The Washington Post

F-35 fleet grounded by Pentagon after fire

The Pentagon on Thursday grounded the entire F-35 Lightning II fleet just days before the advanced fighter jet was supposed to make its international debut in Britain, according to a release.

The order came two weeks after one of the jets caught fire late last month as it was preparing to take off at Eglin Air Force Base in Florida, forcing the pilot to abort the flight. No one was injured, but it forced the Air Force and the Navy to temporarily suspend flights. The Marine Corps, however, resumed flying its version of the aircraft, the F-35B, which is scheduled to fly at the Royal International Air Tattoo and the Farnborough Air Show in Britain later this month.

Late last week, officials said they were still making preparations for the debut, which was seen as a prime opportunity to showcase the F-35 to more foreign governments. But now that appears in jeopardy.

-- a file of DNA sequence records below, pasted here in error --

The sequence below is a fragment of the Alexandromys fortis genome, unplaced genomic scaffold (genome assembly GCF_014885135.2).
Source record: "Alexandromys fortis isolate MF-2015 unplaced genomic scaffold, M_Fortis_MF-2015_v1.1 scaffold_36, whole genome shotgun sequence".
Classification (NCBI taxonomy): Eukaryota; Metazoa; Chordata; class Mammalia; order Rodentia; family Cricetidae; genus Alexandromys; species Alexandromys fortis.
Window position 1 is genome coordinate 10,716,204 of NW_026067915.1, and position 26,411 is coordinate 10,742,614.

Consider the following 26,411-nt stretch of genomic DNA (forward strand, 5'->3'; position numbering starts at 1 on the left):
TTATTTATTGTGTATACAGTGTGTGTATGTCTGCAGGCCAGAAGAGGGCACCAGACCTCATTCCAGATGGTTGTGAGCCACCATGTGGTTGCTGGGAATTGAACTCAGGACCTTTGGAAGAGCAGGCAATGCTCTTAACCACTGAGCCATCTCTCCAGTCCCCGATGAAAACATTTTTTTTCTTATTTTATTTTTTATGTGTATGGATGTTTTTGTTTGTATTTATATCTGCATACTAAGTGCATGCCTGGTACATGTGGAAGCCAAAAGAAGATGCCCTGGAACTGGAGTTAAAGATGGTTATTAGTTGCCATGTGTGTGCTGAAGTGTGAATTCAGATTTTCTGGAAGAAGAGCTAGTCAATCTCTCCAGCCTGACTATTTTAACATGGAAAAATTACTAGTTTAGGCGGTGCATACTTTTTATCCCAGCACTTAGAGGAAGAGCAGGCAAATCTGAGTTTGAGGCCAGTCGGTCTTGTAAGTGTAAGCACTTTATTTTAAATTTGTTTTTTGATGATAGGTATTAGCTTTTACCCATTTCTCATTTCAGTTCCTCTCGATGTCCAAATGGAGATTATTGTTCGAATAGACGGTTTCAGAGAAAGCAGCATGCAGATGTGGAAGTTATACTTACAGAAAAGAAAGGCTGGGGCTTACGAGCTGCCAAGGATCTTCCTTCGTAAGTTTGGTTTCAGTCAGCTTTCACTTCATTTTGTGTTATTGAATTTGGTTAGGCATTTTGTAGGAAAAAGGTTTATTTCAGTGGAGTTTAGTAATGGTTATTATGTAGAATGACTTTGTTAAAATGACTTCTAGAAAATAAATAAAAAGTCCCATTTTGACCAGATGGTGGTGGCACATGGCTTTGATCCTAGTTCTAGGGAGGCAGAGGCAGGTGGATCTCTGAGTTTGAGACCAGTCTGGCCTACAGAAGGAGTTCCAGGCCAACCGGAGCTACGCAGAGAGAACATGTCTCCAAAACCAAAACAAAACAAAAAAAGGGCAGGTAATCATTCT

In the statement, Pentagon spokesman Rear Adm. John Kirby said that the “root cause of the incident remains under investigation. Additional inspections of F-35 engines have been ordered, and return to flight will be determined based on inspection results and analysis of engineering data.”

He added that “preparations continue for F-35 participation in international air shows in the United Kingdom, however a final decision will come early next week.”

The June 23 fire might have caused damage to the aircraft’s stealth coating, officials have said, making it the first possible Class A mishap — incidents that cause $1 million in damage or more.

The F-35 is manufactured by Bethesda-based Lockheed Martin.

Christian Davenport covers federal contracting for The Post's Financial desk. He joined The Post in 2000 and has served as an editor on the Metro desk and as a reporter covering military affairs. He is the author of "As You Were: To War and Back with the Black Hawk Battalion of the Virginia National Guard."
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